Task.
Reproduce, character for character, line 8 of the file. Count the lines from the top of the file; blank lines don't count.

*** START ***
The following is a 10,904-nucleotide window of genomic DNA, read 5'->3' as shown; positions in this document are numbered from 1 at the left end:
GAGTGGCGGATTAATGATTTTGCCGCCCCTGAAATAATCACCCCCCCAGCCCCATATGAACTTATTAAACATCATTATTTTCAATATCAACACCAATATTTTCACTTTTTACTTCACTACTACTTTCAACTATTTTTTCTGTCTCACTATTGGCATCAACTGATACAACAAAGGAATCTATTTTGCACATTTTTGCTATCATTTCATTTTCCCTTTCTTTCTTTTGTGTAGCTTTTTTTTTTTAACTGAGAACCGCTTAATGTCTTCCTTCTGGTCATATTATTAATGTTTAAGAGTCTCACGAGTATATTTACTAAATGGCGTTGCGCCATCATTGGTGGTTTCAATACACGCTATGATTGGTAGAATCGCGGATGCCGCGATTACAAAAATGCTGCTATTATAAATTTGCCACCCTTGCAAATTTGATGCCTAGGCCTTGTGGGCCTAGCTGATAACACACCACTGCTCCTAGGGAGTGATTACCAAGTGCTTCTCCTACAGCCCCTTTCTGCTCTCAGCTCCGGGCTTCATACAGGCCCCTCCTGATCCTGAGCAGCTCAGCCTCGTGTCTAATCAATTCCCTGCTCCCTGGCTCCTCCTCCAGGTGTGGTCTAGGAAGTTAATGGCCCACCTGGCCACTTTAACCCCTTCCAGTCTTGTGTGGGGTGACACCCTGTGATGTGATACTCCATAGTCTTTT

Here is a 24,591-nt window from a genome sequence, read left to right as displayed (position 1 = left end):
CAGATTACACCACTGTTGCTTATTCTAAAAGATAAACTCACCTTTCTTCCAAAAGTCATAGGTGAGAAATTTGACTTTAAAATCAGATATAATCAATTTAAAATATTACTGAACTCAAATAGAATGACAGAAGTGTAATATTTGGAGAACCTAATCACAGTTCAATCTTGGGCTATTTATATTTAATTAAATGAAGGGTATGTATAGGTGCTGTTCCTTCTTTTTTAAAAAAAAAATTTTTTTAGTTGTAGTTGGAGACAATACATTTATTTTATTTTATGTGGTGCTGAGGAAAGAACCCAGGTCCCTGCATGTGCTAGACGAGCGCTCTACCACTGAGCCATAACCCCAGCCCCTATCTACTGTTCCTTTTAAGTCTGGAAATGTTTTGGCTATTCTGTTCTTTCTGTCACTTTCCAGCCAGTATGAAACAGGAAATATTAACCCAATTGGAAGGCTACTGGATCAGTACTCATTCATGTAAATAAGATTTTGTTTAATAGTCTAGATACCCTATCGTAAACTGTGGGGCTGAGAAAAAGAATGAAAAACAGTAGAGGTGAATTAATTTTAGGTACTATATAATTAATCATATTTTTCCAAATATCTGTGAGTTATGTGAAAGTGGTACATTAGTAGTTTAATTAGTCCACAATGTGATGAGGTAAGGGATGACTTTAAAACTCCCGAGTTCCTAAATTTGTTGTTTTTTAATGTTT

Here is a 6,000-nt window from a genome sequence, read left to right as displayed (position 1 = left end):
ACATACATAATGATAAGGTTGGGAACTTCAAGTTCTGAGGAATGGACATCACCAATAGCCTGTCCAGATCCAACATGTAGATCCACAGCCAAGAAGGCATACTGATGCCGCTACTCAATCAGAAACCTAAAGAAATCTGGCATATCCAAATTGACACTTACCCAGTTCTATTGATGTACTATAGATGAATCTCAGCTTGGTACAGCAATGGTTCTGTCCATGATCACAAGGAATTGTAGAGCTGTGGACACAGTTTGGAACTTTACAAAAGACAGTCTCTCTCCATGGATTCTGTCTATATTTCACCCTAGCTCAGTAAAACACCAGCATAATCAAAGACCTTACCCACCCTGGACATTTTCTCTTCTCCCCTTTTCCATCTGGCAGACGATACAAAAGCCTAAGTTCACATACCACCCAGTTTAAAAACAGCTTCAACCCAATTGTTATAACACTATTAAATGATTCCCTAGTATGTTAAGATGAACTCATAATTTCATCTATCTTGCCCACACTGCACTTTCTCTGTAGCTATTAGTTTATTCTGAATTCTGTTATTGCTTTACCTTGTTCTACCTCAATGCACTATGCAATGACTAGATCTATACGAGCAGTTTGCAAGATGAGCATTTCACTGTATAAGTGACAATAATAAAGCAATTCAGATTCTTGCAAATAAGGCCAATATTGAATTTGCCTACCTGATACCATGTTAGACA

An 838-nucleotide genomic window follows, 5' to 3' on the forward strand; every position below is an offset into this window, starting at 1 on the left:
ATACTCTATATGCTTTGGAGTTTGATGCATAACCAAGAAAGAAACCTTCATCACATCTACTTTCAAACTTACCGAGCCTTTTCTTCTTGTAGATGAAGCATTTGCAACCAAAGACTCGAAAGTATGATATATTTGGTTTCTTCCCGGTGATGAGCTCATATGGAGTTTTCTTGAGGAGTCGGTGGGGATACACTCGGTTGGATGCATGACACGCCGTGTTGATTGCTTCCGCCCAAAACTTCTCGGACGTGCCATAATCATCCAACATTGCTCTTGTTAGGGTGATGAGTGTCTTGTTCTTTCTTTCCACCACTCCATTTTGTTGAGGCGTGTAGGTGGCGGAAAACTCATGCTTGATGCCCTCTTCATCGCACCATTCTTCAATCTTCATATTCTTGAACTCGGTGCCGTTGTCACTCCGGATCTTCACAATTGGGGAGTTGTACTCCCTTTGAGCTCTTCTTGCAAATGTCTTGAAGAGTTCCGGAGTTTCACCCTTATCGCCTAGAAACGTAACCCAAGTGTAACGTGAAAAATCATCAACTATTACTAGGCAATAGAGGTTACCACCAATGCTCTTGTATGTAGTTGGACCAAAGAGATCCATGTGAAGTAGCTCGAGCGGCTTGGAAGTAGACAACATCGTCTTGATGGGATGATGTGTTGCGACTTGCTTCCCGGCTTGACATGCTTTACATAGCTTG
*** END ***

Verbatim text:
ATACTCTATATGCTTTGGAGTTTGATGCATAACCAAGAAAGAAACCTTCATCACATCTACTTTCAAACTTACCGAGCCTTTTCTTCTTGTAGATGAAGCATTTGCAACCAAAGACTCGAAAGTATGATATATTTGGTTTCTTCCCGGTGATGAGCTCATATGGAGTTTTCTTGAGGAGTCGGTGGGGATACACTCGGTTGGATGCATGACACGCCGTGTTGATTGCTTCCGCCCAAAACTTCTCGGACGTGCCATAATCATCCAACATTGCTCTTGTTAGGGTGATGAGTGTCTTGTTCTTTCTTTCCACCACTCCATTTTGTTGAGGCGTGTAGGTGGCGGAAAACTCATGCTTGATGCCCTCTTCATCGCACCATTCTTCAATCTTCATATTCTTGAACTCGGTGCCGTTGTCACTCCGGATCTTCACAATTGGGGAGTTGTACTCCCTTTGAGCTCTTCTTGCAAATGTCTTGAAGAGTTCCGGAGTTTCACCCTTATCGCCTAGAAACGTAACCCAAGTGTAACGTGAAAAATCATCAACTATTACTAGGCAATAGAGGTTACCACCAATGCTCTTGTATGTAGTTGGACCAAAGAGATCCATGTGAAGTAGCTCGAGCGGCTTGGAAGTAGACAACATCGTCTTGATGGGATGATGTGTTGCGACTTGCTTCCCGGCTTGACATGCTTTACATAGCTTG